A shocking incident has come to light from Asante Rogue Regional Medical Center in Oregon, in the US, where several patients have died under mysterious circumstances.
Reports are surfacing that a nurse at the hospital may be responsible for these deaths by giving patients tap water injections, instead of their prescribed medication.
The Medford police are actively investigating the facility after a patient's death raised alarm bells.
The Rogue Valley Times obtained a statement from Medford police officer Lieutenant Geoff Kirkpatrick confirming the ongoing inquiry.
According to sources within the hospital, spoken to under the condition of anonymity, there's a claim that “dozens of patients” could have been affected by such medication alterations.
In a more personal account, the newspaper talked to Garrett Atwood, a man whose brother was 36-years-old when he died.
Tragically, it appears he succumbed to an infection, which was a result of having tap water in his IV bag instead of the prescribed fentanyl.
Atwood revealed that hospital authorities disclosed to him the medication had been “tampered with”.
Another family has also came forward. Diane Rogers, the spouse of 74-year-old Barry Samsten, mentioned her husband's death in July was due to a bacterial infection.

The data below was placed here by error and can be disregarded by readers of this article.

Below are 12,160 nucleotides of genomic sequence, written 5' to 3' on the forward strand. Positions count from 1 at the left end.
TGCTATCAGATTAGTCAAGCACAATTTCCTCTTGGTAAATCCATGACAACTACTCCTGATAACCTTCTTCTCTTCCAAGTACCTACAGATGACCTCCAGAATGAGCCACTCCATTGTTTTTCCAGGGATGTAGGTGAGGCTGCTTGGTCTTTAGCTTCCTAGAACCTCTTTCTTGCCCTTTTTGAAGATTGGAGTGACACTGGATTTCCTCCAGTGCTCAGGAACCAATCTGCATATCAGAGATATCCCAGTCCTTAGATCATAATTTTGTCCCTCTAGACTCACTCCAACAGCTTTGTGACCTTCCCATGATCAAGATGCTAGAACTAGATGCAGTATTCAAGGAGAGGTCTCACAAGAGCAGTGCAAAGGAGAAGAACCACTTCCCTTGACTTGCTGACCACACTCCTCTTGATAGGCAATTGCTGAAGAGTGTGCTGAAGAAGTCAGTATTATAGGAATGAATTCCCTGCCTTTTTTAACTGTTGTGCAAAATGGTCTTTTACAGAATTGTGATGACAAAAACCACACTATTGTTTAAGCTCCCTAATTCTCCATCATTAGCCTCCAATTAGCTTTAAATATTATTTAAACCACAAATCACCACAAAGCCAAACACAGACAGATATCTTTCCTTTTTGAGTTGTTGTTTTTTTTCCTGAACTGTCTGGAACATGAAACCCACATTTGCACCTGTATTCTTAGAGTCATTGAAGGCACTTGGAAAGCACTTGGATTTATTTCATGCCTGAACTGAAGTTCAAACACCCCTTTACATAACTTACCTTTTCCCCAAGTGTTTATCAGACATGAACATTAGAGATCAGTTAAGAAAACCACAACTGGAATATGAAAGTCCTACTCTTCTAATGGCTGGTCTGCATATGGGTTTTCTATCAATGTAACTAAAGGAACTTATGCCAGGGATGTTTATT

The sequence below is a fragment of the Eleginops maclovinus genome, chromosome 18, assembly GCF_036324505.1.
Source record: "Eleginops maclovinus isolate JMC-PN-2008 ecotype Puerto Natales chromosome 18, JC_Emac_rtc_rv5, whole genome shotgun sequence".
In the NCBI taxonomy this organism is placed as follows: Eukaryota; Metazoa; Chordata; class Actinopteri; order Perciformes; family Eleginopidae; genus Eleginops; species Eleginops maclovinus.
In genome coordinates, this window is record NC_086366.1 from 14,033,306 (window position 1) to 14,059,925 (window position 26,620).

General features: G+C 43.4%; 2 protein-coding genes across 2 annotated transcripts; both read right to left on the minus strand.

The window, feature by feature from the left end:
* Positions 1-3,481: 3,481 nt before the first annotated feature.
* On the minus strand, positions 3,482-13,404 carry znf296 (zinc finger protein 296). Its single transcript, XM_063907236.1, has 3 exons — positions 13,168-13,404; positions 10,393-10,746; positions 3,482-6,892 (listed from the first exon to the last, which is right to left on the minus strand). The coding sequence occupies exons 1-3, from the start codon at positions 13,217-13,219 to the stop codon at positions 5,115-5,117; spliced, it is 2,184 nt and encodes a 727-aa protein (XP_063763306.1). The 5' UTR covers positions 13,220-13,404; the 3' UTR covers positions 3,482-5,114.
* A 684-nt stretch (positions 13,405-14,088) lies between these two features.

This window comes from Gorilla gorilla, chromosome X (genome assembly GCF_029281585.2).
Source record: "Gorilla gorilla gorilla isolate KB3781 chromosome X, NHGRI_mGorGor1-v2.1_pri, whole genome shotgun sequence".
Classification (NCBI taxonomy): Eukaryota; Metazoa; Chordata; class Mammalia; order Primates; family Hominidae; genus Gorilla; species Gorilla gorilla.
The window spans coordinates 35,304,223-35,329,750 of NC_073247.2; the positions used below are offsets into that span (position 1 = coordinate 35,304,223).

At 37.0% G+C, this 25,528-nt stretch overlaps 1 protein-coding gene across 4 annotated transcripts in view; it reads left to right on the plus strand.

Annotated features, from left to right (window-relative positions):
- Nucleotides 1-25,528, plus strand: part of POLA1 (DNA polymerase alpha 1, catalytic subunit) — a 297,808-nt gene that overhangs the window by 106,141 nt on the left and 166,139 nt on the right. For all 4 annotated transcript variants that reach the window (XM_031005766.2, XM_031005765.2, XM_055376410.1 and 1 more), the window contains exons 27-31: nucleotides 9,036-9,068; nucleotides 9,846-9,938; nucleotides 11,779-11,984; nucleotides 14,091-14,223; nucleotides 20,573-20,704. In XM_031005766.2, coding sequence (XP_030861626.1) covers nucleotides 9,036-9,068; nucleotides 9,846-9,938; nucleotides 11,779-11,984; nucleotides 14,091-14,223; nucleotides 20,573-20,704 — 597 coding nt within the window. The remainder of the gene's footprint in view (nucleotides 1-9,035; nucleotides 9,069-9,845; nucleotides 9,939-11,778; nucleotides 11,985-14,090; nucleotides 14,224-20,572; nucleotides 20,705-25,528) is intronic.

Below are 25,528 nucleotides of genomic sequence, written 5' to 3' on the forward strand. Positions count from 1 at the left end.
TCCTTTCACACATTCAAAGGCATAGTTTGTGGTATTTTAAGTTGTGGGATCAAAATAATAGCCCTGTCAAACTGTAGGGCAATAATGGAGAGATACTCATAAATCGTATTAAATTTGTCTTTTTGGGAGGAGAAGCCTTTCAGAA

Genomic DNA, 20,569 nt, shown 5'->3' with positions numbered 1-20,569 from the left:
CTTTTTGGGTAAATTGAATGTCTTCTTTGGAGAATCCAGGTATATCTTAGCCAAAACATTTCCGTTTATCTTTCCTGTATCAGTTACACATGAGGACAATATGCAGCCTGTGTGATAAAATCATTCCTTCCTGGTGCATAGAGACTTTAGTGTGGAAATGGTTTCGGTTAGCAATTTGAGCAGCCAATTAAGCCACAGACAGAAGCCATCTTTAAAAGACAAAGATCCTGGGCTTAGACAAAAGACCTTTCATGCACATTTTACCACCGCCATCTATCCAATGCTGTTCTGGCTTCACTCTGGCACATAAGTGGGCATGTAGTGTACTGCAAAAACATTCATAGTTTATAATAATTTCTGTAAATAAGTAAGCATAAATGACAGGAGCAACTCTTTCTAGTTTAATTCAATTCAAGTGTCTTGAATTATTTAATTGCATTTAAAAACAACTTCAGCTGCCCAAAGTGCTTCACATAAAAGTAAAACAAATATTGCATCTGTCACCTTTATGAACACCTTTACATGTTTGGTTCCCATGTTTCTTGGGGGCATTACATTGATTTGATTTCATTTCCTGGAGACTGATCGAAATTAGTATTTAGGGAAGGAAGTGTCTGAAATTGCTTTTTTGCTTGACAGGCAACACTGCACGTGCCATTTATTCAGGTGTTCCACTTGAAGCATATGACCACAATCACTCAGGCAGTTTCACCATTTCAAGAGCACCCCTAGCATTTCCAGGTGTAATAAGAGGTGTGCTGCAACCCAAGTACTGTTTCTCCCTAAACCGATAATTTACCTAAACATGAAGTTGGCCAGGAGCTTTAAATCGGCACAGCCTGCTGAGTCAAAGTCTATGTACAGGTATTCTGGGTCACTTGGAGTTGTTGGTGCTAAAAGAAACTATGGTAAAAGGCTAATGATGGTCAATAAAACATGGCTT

This infection, according to reports by the Daily Beast, was a consequence of swapping his fentanyl for non-sterile tap water.
Furthermore, NBC5 News has shed light on the police probing at least one death at the centre of the scandal, with sources hinting that there could be more fatalities linked to infections from improper injections.
These sources suggest a nurse may have administered tap water to the patients in an attempt to conceal the hospital’s mishandling of pain medications, including the powerful opioid fentanyl.
The Medical Center’s intensive care unit reported that up to nine or 10 people caught infections and later died.
The tap water that was used in the injections were reportedly not sterile and led to multiple infections of pseudomonas, which can be very dangerous to those with weak immune systems.
“It could cause sepsis, pneumonia, it could infect all the organs, so it could be a very severe infection,” said Dr Robin Miller.
Meanwhile, The Asante Rogue Medical Center released a statement saying, “We were distressed to learn of this issue. We reported it to law enforcement and are working closely with them.”
As of press time, no one was arrested or charged, and Medford police provided no more details. They only confirmed there was an open investigation at the medical centre.